The way she explained, for example, how Kate Middleton made her cry due to a disagreement leading up to her royal wedding to Prince Harry, contrary to reports at the time that the reverse happened, was a standout moment. The camera lingered on Markle's face, poised but etched with emotional battle scars, and I saw something recognisable. I saw pain that I intimately understood.
The interview's format played a significant role in establishing my emotional connection to Markle. Oprah with Meghan and Harry really underscored "the power of the long-format interview, which is almost totally gone from TV nowadays," The Hollywood Reporter's Alex Weprin noted.
The interview was shot in an intimate setting, with a calm California backdrop, and captured a conversation that felt like a release. There was room to ruminate on the weight of what was being said. Many of us are still ruminating on the harrowing truth of what Meghan and Harry have been through the last few years.
At the end of the broadcast, Winfrey announced that additional clips would air on Monday's CBS This Morning. When talking to pal and fellow journalist Gayle King, Winfrey revealed that the interview was actually over three hours long, and there was more to share about the Sussex's journey. So the saga and intrigue continued. Dropping new bombshell clips the following day was a brilliant move by Winfrey's team. It made sure we keep having conversations about Meghan and Harry's truth.
The interview's impact thus far shows the extraordinary role that interview television can play in unraveling systemic racism and sexism that many institutions around the world function within.
As with Framing Britney Spears, the interview format allows for a deep dive into the topic at hand and is resonating with audiences more than ever before. Oprah with Meghan and Harry has opened up important questions about the purpose and presence of the monarchy in the modern world. The repercussions even pushed Piers Morgan to step away from Good Morning Britain.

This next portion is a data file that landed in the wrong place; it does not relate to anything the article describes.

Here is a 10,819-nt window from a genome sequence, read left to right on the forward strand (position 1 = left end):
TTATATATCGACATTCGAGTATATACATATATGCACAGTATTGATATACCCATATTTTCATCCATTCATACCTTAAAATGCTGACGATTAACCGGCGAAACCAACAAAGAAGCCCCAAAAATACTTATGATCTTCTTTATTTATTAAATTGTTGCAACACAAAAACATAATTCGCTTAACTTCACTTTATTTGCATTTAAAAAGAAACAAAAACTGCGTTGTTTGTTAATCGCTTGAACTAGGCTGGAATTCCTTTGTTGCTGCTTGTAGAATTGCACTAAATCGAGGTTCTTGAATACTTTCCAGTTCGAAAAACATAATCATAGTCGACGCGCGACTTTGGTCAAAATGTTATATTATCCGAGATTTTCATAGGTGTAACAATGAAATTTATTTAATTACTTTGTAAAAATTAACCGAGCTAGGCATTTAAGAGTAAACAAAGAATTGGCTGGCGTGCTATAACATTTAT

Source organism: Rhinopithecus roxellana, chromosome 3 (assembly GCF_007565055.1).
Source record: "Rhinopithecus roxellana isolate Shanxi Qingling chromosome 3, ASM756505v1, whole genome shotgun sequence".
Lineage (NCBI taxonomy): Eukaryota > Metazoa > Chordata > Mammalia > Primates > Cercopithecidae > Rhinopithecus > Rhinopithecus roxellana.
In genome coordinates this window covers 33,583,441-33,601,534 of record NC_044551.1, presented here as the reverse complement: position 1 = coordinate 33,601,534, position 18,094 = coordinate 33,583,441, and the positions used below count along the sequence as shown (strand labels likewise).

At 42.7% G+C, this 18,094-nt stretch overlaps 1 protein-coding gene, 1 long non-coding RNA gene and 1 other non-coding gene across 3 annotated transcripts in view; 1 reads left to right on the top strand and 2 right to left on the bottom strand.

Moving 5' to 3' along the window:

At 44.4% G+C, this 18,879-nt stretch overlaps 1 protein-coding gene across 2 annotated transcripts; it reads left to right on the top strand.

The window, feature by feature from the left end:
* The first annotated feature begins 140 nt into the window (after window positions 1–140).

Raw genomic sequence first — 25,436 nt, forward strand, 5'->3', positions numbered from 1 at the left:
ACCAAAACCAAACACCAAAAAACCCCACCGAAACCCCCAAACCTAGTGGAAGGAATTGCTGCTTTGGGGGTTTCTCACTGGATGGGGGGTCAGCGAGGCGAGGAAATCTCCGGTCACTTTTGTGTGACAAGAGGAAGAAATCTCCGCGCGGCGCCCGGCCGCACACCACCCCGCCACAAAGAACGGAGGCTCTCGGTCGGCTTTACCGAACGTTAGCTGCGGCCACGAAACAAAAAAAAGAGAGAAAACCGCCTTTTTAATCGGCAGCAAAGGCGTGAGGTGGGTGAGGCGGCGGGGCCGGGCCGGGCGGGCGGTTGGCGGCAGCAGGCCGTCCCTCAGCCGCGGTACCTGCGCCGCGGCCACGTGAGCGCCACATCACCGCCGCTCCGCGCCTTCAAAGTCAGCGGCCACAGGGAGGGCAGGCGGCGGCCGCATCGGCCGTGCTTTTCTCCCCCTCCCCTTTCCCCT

Television is a unique medium. It has been a big part of the problem for decades, perpetuating many of the ideals that maintain a racist and sexist status quo. However, television also possesses the ability to encourage conversations about what institutional racism and sexism look like, and how they cause harm to the disenfranchised.
Markle said it best when she told Winfrey, "life is about storytelling." Interview television can tell stories that uncover the truth about experiences that are ignored or altered by the media. Effort and intent in finding and telling these stories must be paramount. Should broadcast networks commit to backing content like Oprah with Meghan and Harry: A Primetime Special, we will surely see the beginning of change.
Oprah with Meghan and Harry: A Primetime Special aired on CBS in the US and ITV in the UK. It is available to watch on the ITV Hub.
We would encourage anyone who identifies with the topics raised in this article to reach out. Organisations who can offer support include Samaritans on 116 123 (www.samaritans.org), Mind on 0300 123 3393 (www.mind.org.uk) or Black Minds Matter (www.blackmindsmatteruk.com). Readers in the US are encouraged to visit mentalhealth.gov.
Readers can also donate to the UK anti-discrimination group Stand Up To Racism, and the Unite Families & Friends Campaign, which supports those affected by deaths in police, prison and psychiatric custody. For more information on how you can support Black Lives Matter, please visit its official website or donate here.